Padukone: Losing his touch?Defending a title is a lot more difficult than winning it, as Prakash Padukone discovered in Hyderabad last month when he lost the Indian Masters Championship title he had won at Pune when it was introduced last year.Inevitably, as he prepares for the second World Cup Championship,,Padukone: Losing his touch?Defending a title is a lot more difficult than winning it, as Prakash Padukone discovered in Hyderabad last month when he lost the Indian Masters Championship title he had won at Pune when it was introduced last year.Inevitably, as he prepares for the second World Cup Championship, beginning in Kuala Lumpur on September 15, to defend the title he won in the inaugural championship last year, there is growing speculation at home on whether the Indian badminton ace has lost his touch.In the Indian Masters, Padukone bowed out in the quarter finals, losing to a virtual dark horse, the 19-year-old Indonesian Icuk Sugiarto. The 61-minute encounter began on an exciting note with Sugiarto matching Padukone point for point for the scores to reach level at eight in the first game. Then Padukone snatched four quick points for a slender lead but Sugiarto did not give in and took four points in a row to make the score 12-all Padukone, however, won the game 15-12.Early in the second game Sugiarto mastered Padukone as the Indian seemed shaky. At one stage when the score was 3-1, the service changed 10 times before Sugiarto, with some fine whipcord smashes, turned Padukone’s loose and hesitant returns into valuable points.The Indonesian won the second game 15-2 and asserted a crushing victory taking the clinching game 15-4. As the 2,000-odd spectators gave Sugiarto a five-minute standing ovation at the Fateh Maidan indoor stadium, a Padukone supporter remarked: “Andhra Pradesh is not his happy hunting ground. This is the third time he is losing here in as many years. He lost to Syed Modi at Vijayawada in 1980 and the Indonesian Sartika here last year.”advertisementFacile Victory: As for Sugiarto, he got past Swede Stefan Karlsson into the finals, but lost to fellow Indonesian Luis Pongoh in straight games. In fact, the 22-year-old Pongoh won the championship and collected the pound 1,500 (Rs 24,750) cash prize without losing a game.British bank clerk Jane Webster, 26, who threatened to carry back the largest sum from the championship, was content enough with the ladies singles title worth pound 1,350 (Rs 22,275).At the start of the five-day championship the Badminton Association of India (BAI) enthusiastically declared that there were more foreign internationals than at the Pune Masters, but the pound 14,000 (Rs 2,31,000) prize money contest lacked quality.Pongoh’s facile victory, notwithstanding his calibre – he had defeated Padukone twice – clearly showed that the Indian Masters is just an opportunity for the lesser lights to make some money and notch up a few points for the international ratings.The Chinese, who reached both the men’s and ladies’ singles finals at Pune, were conspicuously absent, as were all-England champion Morten Frost of Denmark and the temperamental Indonesian Liem Swie King.The canny Chinese, like the Indonesians, play a game packed with power and pace and are reportedly waiting for the Asian Games in November to convince the badminton world that their victory over Indonesia in the Thomas Cup finals earlier this year was no flash in the pan. They are undoubtedly a formidable side and Padukone runs into Luan Jin, the all-England losing finalist, in the pool matches at Kuala Lumpur and another Chinese challenger, Han Jian in the later knock-out stage of the World Cup contest.Jian will undoubtedly be keen to avenge his defeat by Padukone last year. The Indian ace is understandably cautious about his prospects; says he: “It is a tough fight with many challengers, and I hope to do well.”Dispute: With Danish clubs closed for the annual vacation in recent weeks, Padukone joined the Asiad probables at the Udaipur coaching camp to keep himself in competitive trim before the Indian Masters. His presence stirred the BAI to press for his inclusion in the Indian squad for the Asiad.There is no doubt that without Padukone India cannot hope for even a bronze medal against Malaysia, Japan and Thailand. The contest for the gold and silver medals will be between the Chinese and Indonesians.Ever since Padukone left for Copenhagen in December 1980 to play with a club, he has been branded as a professional and therefore cannot play for India in the Asian or Olympic Games. There is a debate on whether collecting money as a licensed player disqualifies him from being an amateur. The International Badminton Federation is taking the case up with the International Olympic Committee on the plea that a licensed player is closer to being an amateur than a professional. BAI President Fazil Ahmed feels confident that it has a good case. “If Padukone as a licensed player cannot take part, all those who play against him should also be debarred,” he remarked.advertisementThis peculiar logic of two wrongs making a right only show that the BAI has realised that without Padukone in the squad, it is more than likely that the Indian medal tally at the Asian Games in November will be without any contribution from the badminton contingent.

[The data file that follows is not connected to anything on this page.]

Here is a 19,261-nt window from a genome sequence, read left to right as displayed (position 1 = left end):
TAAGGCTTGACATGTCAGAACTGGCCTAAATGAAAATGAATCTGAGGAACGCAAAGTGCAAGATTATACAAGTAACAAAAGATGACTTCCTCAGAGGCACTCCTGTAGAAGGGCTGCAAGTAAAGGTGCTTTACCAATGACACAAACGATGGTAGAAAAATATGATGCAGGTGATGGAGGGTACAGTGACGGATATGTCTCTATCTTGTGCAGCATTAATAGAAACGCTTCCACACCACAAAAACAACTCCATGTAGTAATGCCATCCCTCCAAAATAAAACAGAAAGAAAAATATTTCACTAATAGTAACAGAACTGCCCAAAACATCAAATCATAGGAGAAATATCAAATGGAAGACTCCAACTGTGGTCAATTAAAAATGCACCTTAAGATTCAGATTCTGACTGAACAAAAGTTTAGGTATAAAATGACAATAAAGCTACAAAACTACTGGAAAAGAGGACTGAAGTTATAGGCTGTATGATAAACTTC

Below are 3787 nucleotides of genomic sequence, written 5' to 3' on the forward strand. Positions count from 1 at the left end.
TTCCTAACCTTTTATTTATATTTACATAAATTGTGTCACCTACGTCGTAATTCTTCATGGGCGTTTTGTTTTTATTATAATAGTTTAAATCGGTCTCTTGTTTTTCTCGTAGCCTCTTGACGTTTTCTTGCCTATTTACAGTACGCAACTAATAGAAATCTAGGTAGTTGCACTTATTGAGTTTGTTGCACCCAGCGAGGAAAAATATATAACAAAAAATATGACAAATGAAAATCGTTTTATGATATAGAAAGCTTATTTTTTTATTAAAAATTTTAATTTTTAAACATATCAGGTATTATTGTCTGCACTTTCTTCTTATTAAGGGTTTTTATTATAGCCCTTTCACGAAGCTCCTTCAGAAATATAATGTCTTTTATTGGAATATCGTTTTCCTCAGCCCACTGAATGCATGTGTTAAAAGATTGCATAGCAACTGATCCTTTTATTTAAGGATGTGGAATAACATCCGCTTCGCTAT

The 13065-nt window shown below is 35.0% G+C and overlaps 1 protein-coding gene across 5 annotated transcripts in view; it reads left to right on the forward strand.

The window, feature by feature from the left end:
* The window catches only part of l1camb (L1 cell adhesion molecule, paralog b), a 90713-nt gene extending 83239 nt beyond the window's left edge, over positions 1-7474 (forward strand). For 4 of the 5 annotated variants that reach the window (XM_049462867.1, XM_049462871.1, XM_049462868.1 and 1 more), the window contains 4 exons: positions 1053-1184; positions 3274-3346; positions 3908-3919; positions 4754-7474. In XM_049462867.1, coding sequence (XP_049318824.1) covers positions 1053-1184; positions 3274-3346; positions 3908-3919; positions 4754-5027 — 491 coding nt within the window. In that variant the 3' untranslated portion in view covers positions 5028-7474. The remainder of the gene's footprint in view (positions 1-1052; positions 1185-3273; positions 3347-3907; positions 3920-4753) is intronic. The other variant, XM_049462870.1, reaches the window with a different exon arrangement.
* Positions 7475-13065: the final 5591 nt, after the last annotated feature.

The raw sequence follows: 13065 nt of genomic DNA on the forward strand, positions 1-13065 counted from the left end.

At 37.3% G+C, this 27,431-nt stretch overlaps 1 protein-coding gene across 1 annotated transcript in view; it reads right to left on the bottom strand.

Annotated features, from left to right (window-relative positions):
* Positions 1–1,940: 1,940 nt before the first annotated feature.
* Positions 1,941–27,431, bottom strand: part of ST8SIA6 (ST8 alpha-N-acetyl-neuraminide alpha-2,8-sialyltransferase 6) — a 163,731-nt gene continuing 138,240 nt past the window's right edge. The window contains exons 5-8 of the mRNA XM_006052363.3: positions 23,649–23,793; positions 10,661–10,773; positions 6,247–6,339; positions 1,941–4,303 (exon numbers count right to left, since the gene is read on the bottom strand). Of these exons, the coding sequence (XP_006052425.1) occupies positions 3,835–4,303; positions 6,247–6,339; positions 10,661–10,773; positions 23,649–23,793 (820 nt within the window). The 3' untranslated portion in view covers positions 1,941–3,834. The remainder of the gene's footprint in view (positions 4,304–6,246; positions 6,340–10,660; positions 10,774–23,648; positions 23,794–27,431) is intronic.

admin November 27, 2019 phmivhvv